ke, well what of it?
"Ah," murmured the Duke with sympathetic resentment of the world's censure, "what of it?"
"There was a lady in Montana," said Hank courteously, "a charming lady she was too, who smoked morning, noon and night, and nobody thought any worse of her."
The lady basked in the approval. Of course, only smoked very occasionally, a teeny weeny cigarette.
"That woman," said Hank solemnly, "was never without a pipe or a see-gar. Smoked Old Union plug--do you remember her, Duke?"
"Let me see," pondered the Duke, "the lady with the one eye or--"
"Oh, no," corrected Hank. "she died in delirium tremens--no, don't you remember the woman that ran away with Bill Suggley to Denver, she got tried for poisonin' him afterwards."
"Oh, yes!" The Duke's face lit up, but Mrs. G. coughed dubiously.
Mr. Roderick Nape called. He was mysterious and shot quick glances round the room and permitted himself to smile quietly.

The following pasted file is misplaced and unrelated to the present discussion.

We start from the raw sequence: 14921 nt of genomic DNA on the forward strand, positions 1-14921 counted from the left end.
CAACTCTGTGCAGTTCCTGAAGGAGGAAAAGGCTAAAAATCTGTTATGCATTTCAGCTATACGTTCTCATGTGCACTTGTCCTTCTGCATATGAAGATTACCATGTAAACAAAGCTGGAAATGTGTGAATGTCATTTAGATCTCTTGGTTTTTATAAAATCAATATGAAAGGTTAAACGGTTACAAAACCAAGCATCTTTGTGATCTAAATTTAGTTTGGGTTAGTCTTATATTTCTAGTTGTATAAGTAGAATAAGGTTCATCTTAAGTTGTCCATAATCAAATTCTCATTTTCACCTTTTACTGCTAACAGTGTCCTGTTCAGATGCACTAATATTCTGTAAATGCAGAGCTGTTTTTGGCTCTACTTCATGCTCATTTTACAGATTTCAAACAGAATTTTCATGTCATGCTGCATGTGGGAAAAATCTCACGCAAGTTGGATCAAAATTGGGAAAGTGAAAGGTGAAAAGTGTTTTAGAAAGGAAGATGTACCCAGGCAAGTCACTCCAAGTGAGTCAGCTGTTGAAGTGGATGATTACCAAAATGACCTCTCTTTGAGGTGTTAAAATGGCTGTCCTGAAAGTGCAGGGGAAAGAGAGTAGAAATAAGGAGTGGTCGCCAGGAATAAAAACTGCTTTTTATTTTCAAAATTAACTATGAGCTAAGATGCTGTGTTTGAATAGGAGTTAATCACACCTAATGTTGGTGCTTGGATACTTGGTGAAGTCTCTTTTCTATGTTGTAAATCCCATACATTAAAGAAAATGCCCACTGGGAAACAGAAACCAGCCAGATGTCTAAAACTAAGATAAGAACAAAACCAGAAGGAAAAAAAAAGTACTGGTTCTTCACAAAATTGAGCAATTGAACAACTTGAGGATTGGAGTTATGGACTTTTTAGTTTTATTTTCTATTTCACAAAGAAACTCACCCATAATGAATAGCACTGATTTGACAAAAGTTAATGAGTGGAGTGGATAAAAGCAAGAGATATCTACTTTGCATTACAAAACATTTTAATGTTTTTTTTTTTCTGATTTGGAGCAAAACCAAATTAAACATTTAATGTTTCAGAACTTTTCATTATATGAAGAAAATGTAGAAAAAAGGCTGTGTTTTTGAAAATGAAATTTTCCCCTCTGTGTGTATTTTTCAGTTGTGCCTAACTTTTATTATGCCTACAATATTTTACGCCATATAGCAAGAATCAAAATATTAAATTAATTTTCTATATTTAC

They had the conventional opening.
A Wodehousian comic novel about the Duc de Montevillier, who -- despite his aristocratic French lineage, is a root' tootin' cowboy out of Texas. He takes up residence in the London suburbs, pays court to the damsel next door from atop a sacred stepladder and is beset by bad guys, both of the of the Wild West and the City financier variety, with loads of witty language and drollery.
Unfortunately, this text is riddled with typographical errors and the story ends so abruptly that I can't help wonder whether some portion is missing.
I enjoyed this book. Lots of humor throughout.